Racism, understood as the form of ideology and the set of social practices based on explicit and implicit notions of biologically determined human ‘races’, is a modern phenomenon. Other major forms of social cleavage together with the ideologies which contribute to and support them, such as those which relate to class and gender, have had a complex relationship with racism. Nevertheless racism needs to be distinguished analytically from each of these, and given its due as a relatively autonomous system. Viewed from the perspective of the systematic patterning of social life, it has institutional backing and support. In the modern West especially, it has organised, and it continues to help organise, significant areas of social domain. It has a history, which includes the history of ideas and of representations of the Other, and it is closely tied to economic production and relations. Though it may be that racism is generated primarily at the social and economic levels, it is experienced psychologically, and psychology plays a role in its reproduction. Racism, then, needs to be examined not only in terms of its social structural features, but at the same time in terms of the involvement of subjectivity in its processes.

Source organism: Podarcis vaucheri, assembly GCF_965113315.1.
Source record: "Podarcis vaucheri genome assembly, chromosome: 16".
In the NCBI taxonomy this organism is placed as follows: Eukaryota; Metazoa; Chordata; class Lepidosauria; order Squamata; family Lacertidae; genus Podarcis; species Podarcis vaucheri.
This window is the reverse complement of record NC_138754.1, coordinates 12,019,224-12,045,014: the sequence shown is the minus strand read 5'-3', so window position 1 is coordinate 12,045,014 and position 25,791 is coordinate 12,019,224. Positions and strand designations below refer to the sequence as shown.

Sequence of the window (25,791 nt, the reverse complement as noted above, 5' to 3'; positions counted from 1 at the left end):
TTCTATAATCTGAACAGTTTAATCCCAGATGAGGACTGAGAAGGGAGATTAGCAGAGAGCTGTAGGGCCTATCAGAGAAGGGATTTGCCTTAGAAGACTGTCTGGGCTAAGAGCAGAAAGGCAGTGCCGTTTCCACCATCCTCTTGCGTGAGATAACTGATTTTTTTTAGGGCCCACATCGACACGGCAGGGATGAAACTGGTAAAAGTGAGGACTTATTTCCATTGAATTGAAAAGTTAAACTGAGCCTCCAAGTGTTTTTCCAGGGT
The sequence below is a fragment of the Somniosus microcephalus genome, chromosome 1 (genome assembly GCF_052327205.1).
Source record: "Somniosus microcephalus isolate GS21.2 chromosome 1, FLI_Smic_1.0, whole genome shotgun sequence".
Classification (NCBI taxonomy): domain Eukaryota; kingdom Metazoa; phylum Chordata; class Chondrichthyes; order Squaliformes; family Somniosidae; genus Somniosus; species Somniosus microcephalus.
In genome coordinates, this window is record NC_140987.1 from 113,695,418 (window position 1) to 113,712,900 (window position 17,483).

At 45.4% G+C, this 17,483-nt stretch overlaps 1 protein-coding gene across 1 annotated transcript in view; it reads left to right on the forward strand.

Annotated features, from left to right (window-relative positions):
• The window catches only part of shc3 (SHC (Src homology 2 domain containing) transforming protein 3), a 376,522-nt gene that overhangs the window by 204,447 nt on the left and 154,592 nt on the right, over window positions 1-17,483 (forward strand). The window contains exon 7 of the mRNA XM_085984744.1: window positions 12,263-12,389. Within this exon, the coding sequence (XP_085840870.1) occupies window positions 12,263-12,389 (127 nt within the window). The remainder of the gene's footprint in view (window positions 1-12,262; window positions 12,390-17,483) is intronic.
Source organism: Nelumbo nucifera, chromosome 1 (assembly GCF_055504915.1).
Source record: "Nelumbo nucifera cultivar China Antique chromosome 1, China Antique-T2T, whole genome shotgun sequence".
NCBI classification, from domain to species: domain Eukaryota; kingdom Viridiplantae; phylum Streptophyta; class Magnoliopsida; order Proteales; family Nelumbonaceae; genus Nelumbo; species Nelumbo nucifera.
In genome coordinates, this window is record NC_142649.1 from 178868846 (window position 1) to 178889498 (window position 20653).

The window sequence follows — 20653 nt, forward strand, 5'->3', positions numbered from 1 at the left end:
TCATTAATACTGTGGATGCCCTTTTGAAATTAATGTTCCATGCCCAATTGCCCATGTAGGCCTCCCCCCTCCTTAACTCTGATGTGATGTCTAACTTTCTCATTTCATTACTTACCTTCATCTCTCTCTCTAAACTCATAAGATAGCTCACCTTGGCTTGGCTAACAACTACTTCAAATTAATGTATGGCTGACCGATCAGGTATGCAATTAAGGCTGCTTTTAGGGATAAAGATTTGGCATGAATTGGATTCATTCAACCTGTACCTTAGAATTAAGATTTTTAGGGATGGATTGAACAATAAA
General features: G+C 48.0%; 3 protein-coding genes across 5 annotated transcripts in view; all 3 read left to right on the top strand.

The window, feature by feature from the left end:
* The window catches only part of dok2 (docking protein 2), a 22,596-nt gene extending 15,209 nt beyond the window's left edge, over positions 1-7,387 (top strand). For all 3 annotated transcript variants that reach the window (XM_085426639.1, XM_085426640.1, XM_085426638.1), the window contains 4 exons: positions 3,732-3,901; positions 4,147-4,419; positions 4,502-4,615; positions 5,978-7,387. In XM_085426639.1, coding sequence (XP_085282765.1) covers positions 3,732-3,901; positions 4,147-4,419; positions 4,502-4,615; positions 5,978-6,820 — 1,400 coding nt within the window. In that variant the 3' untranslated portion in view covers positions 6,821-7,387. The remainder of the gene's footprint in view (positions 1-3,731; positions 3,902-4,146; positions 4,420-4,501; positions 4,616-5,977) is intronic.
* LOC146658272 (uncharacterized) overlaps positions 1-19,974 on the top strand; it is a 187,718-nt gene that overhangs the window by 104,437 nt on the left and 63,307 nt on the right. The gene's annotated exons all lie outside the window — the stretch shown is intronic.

|Creators||Moran, Anthony F.|
|Source Sets||Australiasian Digital Theses Program|
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